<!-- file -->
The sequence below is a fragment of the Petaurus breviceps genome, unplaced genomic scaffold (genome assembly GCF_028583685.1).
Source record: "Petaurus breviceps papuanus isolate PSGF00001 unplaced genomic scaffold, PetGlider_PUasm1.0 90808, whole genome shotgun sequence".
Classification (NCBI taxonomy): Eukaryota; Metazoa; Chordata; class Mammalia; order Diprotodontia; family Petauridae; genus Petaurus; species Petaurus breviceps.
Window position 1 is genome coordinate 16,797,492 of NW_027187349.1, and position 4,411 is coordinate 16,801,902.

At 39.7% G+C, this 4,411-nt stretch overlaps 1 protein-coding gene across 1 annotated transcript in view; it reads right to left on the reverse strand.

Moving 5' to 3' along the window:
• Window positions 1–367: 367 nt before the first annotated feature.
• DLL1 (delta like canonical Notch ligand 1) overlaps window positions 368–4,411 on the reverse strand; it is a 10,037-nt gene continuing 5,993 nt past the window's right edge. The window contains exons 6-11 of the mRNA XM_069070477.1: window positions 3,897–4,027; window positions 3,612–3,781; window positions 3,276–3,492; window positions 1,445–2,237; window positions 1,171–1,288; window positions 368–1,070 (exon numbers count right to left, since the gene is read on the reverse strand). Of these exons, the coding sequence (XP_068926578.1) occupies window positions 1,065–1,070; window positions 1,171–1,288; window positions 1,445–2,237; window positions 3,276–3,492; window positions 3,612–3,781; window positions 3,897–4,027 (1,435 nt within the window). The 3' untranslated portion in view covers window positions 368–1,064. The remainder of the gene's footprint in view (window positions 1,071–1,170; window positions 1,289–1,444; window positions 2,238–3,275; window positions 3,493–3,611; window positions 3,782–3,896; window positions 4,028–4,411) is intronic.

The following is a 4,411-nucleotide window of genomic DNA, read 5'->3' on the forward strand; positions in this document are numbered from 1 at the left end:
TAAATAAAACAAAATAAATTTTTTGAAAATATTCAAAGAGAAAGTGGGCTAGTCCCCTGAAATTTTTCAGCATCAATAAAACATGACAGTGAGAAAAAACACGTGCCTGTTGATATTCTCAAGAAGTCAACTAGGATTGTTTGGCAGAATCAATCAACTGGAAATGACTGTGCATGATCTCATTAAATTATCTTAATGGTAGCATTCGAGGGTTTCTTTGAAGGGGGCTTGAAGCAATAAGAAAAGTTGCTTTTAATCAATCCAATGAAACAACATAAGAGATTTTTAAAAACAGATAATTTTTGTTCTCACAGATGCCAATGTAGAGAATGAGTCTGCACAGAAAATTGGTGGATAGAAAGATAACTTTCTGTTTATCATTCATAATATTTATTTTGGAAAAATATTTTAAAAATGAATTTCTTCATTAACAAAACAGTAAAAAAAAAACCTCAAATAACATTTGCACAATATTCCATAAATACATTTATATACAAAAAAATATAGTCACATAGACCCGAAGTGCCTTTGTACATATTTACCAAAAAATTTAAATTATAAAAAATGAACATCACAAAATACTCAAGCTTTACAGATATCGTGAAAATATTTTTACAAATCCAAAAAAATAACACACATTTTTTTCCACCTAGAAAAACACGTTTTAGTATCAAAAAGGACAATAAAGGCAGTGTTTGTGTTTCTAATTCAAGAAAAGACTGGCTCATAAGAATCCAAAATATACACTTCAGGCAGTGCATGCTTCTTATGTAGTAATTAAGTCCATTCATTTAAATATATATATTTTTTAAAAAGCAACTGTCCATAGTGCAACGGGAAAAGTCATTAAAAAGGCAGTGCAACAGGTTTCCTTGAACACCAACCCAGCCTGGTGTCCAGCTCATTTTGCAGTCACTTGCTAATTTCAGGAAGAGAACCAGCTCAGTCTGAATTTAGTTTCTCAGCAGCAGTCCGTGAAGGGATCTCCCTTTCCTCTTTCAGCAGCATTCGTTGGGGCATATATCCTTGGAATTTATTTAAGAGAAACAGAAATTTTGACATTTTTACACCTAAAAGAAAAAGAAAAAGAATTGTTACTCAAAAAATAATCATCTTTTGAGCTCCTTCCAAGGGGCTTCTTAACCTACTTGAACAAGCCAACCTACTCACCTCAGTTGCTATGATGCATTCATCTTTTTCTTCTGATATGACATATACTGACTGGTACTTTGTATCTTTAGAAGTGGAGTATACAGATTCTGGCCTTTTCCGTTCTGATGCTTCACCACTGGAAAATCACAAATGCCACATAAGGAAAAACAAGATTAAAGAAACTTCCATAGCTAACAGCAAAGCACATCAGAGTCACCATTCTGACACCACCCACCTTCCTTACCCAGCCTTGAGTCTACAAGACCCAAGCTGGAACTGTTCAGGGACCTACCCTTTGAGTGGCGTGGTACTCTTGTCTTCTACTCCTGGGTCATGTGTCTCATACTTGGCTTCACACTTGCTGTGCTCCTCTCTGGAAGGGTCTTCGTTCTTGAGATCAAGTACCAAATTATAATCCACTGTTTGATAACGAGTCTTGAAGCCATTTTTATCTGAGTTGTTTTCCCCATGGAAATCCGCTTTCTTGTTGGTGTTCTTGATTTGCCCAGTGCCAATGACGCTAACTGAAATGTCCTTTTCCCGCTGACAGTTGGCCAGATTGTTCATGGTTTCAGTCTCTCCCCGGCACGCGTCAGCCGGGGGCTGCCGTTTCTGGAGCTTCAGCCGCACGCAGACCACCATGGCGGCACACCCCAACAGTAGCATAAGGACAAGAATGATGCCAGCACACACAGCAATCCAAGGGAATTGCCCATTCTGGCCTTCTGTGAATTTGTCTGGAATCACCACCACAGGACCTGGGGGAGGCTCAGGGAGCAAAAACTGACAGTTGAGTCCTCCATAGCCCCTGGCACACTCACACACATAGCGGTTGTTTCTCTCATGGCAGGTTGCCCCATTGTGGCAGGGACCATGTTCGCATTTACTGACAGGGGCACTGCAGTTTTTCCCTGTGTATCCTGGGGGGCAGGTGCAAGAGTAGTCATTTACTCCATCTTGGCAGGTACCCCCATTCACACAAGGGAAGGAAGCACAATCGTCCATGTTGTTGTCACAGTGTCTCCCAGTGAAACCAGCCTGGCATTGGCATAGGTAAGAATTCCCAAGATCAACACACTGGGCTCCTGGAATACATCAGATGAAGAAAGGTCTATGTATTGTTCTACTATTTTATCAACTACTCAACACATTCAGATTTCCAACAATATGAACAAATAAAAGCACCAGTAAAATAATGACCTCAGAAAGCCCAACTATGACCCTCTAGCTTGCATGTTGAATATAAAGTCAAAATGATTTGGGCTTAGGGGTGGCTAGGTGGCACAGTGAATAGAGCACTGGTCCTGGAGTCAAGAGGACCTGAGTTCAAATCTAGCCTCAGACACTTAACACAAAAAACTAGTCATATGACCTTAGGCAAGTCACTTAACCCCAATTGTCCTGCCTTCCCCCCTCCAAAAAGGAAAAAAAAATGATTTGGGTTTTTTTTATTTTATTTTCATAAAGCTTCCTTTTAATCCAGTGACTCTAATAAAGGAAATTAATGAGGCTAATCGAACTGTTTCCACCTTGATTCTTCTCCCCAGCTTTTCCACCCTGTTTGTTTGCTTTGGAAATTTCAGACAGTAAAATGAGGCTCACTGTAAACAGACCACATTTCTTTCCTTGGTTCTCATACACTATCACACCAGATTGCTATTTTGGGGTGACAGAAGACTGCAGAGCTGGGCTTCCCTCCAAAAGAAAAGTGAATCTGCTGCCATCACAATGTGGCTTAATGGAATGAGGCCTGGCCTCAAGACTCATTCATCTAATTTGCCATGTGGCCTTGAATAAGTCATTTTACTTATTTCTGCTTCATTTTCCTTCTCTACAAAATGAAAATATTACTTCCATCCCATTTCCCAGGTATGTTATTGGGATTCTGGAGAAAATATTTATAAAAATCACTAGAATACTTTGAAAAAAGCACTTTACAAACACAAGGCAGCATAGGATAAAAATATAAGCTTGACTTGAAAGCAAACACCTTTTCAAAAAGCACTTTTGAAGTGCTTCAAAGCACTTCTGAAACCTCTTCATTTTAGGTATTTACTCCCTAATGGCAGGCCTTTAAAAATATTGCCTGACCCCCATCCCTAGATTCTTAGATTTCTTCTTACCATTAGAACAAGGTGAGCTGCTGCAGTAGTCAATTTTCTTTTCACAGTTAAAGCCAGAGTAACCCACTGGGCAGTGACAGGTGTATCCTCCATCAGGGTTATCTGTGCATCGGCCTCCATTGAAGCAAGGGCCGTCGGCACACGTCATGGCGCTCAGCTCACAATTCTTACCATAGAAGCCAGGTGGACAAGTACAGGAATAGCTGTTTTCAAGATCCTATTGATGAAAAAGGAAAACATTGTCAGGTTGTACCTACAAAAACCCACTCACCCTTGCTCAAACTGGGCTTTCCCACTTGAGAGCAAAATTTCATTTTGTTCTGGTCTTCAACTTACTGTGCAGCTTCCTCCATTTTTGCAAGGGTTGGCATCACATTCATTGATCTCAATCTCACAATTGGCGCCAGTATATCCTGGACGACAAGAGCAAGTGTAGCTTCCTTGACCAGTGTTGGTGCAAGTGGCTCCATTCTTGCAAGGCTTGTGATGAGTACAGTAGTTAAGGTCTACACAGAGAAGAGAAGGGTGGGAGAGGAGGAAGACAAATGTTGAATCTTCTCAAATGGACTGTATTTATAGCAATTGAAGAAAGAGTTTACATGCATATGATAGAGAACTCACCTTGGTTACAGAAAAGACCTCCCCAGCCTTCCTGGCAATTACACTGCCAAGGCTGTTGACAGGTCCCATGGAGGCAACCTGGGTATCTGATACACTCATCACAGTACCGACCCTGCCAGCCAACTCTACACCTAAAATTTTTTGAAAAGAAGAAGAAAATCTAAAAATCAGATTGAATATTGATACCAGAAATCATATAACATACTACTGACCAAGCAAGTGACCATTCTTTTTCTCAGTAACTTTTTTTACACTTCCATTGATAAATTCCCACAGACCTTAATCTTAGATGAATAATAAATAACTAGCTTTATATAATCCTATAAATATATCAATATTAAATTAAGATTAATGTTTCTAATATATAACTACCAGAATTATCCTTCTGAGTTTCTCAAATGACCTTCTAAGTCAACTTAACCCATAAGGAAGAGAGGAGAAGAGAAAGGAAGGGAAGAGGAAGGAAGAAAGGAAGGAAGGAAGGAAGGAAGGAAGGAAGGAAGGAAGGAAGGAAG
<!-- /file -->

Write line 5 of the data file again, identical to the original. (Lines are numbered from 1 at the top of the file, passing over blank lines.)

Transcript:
At 39.7% G+C, this 4,411-nt stretch overlaps 1 protein-coding gene across 1 annotated transcript in view; it reads right to left on the reverse strand.